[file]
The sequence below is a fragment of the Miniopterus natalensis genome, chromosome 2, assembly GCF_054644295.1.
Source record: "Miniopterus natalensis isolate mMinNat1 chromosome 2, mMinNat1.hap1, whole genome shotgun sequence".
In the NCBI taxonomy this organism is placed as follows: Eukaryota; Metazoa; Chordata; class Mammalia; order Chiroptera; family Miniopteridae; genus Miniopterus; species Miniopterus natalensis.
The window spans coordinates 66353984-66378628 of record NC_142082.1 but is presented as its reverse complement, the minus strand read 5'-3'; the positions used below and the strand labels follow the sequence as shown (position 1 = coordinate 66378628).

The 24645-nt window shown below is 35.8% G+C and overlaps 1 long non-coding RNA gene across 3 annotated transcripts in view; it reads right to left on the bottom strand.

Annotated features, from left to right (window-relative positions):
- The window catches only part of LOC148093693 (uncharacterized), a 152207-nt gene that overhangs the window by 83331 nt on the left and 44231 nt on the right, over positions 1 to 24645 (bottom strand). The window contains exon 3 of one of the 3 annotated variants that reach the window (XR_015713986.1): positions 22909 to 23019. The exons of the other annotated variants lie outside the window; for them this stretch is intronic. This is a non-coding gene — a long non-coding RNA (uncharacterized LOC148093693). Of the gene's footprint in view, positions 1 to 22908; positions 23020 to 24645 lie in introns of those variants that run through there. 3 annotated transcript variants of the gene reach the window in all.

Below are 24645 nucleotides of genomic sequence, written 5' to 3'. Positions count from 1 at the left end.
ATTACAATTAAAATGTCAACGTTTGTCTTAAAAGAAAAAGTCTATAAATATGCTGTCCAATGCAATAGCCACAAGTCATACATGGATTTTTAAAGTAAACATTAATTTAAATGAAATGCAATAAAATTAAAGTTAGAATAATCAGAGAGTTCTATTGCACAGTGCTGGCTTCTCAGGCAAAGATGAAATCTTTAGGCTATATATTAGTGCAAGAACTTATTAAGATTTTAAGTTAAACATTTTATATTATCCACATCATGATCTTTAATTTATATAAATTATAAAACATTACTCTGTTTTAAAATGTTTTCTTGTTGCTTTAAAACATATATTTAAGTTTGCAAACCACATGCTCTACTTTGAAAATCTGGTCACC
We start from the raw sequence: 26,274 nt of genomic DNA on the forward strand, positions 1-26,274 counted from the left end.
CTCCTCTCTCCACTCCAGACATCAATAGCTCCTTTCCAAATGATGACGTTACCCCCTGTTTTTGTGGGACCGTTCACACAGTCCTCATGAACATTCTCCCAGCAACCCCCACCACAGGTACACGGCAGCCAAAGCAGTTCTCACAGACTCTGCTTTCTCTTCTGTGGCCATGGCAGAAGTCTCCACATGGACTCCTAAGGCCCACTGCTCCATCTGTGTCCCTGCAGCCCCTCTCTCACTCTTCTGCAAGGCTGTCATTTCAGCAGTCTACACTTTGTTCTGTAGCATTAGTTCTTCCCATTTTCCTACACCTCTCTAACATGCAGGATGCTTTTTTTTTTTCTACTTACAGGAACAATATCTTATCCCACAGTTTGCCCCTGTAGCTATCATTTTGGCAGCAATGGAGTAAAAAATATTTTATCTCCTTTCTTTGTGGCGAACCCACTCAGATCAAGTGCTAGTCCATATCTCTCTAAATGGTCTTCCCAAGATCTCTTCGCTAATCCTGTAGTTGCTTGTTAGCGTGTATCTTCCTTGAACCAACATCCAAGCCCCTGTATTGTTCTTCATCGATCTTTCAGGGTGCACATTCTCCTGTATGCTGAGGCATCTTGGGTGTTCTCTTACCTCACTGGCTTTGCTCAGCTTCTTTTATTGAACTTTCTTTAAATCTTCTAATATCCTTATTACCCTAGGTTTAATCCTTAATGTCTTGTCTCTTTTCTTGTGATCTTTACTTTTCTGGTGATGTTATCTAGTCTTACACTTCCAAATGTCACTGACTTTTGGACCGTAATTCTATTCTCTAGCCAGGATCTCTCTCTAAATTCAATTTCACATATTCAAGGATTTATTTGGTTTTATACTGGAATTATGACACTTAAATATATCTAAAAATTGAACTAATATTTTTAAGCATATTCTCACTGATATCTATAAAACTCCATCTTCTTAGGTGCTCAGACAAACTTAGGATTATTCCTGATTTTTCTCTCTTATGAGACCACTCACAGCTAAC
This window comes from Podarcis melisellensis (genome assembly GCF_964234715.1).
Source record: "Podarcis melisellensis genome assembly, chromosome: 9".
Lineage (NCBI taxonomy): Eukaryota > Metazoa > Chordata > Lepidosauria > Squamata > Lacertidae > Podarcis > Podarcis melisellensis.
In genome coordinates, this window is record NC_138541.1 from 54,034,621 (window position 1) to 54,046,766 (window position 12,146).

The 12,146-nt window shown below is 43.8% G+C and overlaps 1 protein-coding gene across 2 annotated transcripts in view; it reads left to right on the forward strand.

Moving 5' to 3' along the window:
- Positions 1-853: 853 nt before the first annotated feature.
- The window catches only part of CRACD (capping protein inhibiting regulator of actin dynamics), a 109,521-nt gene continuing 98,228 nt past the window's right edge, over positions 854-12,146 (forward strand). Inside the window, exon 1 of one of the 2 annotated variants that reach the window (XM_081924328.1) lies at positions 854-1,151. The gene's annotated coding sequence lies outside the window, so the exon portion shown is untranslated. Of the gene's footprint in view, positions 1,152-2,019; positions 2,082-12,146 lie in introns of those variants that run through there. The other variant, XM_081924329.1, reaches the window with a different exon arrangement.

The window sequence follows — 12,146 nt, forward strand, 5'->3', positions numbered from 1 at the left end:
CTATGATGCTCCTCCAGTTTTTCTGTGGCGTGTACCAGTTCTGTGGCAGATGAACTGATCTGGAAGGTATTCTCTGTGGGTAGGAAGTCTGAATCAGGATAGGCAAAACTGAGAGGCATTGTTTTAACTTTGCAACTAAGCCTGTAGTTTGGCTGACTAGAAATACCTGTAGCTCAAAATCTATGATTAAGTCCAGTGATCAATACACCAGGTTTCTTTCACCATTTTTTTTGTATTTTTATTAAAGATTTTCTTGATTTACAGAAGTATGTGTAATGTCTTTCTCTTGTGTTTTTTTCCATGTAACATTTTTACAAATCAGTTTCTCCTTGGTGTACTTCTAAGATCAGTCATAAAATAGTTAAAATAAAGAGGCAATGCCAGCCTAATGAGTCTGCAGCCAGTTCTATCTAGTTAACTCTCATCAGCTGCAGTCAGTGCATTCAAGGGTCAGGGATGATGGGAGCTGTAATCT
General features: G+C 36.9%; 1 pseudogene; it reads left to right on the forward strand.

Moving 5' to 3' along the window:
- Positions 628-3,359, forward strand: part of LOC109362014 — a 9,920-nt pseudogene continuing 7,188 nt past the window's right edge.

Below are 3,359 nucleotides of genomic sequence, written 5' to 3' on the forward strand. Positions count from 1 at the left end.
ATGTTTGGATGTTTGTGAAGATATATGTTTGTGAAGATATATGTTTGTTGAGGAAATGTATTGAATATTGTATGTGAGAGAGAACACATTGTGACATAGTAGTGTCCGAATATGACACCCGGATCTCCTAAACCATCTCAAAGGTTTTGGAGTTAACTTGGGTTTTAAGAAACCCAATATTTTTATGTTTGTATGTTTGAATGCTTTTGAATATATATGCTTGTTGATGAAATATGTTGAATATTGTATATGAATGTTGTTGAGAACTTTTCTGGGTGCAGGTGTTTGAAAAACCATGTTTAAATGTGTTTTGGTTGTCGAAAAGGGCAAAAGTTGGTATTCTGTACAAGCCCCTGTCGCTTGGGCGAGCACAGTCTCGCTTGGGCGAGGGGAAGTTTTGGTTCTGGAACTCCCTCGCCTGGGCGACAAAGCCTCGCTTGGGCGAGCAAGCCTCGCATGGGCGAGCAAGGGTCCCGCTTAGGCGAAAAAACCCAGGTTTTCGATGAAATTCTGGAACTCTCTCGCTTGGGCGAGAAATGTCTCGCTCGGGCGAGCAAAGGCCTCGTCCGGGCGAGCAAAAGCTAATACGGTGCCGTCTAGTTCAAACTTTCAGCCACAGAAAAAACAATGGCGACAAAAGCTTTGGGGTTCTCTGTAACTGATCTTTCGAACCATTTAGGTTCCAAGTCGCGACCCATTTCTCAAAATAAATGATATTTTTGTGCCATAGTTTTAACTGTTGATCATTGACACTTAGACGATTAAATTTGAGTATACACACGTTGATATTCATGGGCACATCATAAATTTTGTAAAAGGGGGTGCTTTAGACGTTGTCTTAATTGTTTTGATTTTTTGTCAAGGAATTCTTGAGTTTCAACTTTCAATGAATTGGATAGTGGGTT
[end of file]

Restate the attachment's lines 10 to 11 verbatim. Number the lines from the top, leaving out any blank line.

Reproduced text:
We start from the raw sequence: 26,274 nt of genomic DNA on the forward strand, positions 1-26,274 counted from the left end.
CTCCTCTCTCCACTCCAGACATCAATAGCTCCTTTCCAAATGATGACGTTACCCCCTGTTTTTGTGGGACCGTTCACACAGTCCTCATGAACATTCTCCCAGCAACCCCCACCACAGGTACACGGCAGCCAAAGCAGTTCTCACAGACTCTGCTTTCTCTTCTGTGGCCATGGCAGAAGTCTCCACATGGACTCCTAAGGCCCACTGCTCCATCTGTGTCCCTGCAGCCCCTCTCTCACTCTTCTGCAAGGCTGTCATTTCAGCAGTCTACACTTTGTTCTGTAGCATTAGTTCTTCCCATTTTCCTACACCTCTCTAACATGCAGGATGCTTTTTTTTTTTCTACTTACAGGAACAATATCTTATCCCACAGTTTGCCCCTGTAGCTATCATTTTGGCAGCAATGGAGTAAAAAATATTTTATCTCCTTTCTTTGTGGCGAACCCACTCAGATCAAGTGCTAGTCCATATCTCTCTAAATGGTCTTCCCAAGATCTCTTCGCTAATCCTGTAGTTGCTTGTTAGCGTGTATCTTCCTTGAACCAACATCCAAGCCCCTGTATTGTTCTTCATCGATCTTTCAGGGTGCACATTCTCCTGTATGCTGAGGCATCTTGGGTGTTCTCTTACCTCACTGGCTTTGCTCAGCTTCTTTTATTGAACTTTCTTTAAATCTTCTAATATCCTTATTACCCTAGGTTTAATCCTTAATGTCTTGTCTCTTTTCTTGTGATCTTTACTTTTCTGGTGATGTTATCTAGTCTTACACTTCCAAATGTCACTGACTTTTGGACCGTAATTCTATTCTCTAGCCAGGATCTCTCTCTAAATTCAATTTCACATATTCAAGGATTTATTTGGTTTTATACTGGAATTATGACACTTAAATATATCTAAAAATTGAACTAATATTTTTAAGCATATTCTCACTGATATCTATAAAACTCCATCTTCTTAGGTGCTCAGACAAACTTAGGATTATTCCTGATTTTTCTCTCTTATGAGACCACTCACAGCTAAC